GALLATIN, Tenn. (WKRN) – It was 10 years ago Thursday that what is known as the Gallatin tornado ravaged the southern sections of Sumner County, as well as other parts of Middle Tennessee.
Damage from tornado-producing storms started before noon in Benton, Humphreys and Dickson counties before moving into Ashland City, where a communications tower fell on a woman’s house, narrowly missing the room she was sheltered in.
Centennial Medical Center also suffered damage.
The tornado temporarily lifted, only to touch down again in northern Davidson County. In Goodlettsville, the Metro Baptist Church was hit hard, with 35 preschool children in the back of the building.
Miraculously, there were no injuries.
The tornado then moved into Hendersonville and Gallatin where seven people lost their lives, including one from a heart attack during the storm.
Seven hundred homes and businesses were either damaged or destroyed in Sumner County.
Volunteer State Community College took a direct hit.
It’s amazing there were no fatalities or serious injuries there, and many experts believe this was due to extensive planning and drills by the management and faculty there.
One key piece of the plan was volunteer “Building Coordinators” for each building.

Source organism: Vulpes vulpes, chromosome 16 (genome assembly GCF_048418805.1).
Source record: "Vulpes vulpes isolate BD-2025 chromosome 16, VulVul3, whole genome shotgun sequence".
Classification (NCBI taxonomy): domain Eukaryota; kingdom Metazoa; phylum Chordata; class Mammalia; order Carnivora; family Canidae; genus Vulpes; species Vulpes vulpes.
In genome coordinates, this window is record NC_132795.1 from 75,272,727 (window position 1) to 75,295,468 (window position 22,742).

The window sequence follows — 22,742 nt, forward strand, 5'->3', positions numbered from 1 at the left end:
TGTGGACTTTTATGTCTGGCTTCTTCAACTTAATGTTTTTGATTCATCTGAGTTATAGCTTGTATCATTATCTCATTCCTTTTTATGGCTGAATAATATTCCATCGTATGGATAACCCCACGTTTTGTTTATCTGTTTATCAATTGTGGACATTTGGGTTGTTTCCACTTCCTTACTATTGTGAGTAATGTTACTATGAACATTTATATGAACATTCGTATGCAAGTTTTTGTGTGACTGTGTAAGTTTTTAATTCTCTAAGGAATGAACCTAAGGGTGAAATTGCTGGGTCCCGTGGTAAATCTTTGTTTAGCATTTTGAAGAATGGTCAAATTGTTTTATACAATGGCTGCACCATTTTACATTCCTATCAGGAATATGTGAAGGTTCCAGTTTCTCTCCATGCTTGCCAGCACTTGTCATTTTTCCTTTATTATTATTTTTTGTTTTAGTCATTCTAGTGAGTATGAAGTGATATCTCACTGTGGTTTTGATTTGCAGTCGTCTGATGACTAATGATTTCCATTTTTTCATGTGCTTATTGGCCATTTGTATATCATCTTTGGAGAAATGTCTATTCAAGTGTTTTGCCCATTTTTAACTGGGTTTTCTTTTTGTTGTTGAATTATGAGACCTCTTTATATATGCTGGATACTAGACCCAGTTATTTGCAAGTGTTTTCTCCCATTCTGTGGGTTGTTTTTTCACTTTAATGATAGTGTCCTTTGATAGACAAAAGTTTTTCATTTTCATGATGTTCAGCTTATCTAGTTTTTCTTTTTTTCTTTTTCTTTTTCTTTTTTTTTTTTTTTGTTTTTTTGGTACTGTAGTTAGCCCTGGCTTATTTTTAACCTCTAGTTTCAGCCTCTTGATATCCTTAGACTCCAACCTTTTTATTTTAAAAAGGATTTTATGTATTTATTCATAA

They were trained to evacuate all persons in their respective buildings to the designated safe place.
“The tornado warning was issued. I alerted the building coordinators. They started moving everyone to their tornado safe areas,” said Lisa Morris with campus police.
In Caudill Hall, the second story collapsed.
Students had been in class upstairs when the building coordinators ushered them downstairs to the safe place.
Debra Lindsay in the Humanities Division said, “We had a plan. We knew the plan. We’ve been having these drills.”
After Vol State, the tornado crossed Gallatin Road, tossing cars into the air at a local dealership, before moving into the Woodhaven Subdivision, destroying or damaging what appeared to be well built homes.
A NWS Storm Survey Team discovered that $500,000 brick homes were not built as well as one might have expected.
Cinder blocks were filled with concrete, and boards were nailed to the cinder block as the base for the foundation. The strong winds caused some brick homes to move off the cinder blocks and collapse.
The tornado was classified as an F-3 (158 to 207 mph winds), and had a path length of 23.75 miles from Davidson through Sumner counties.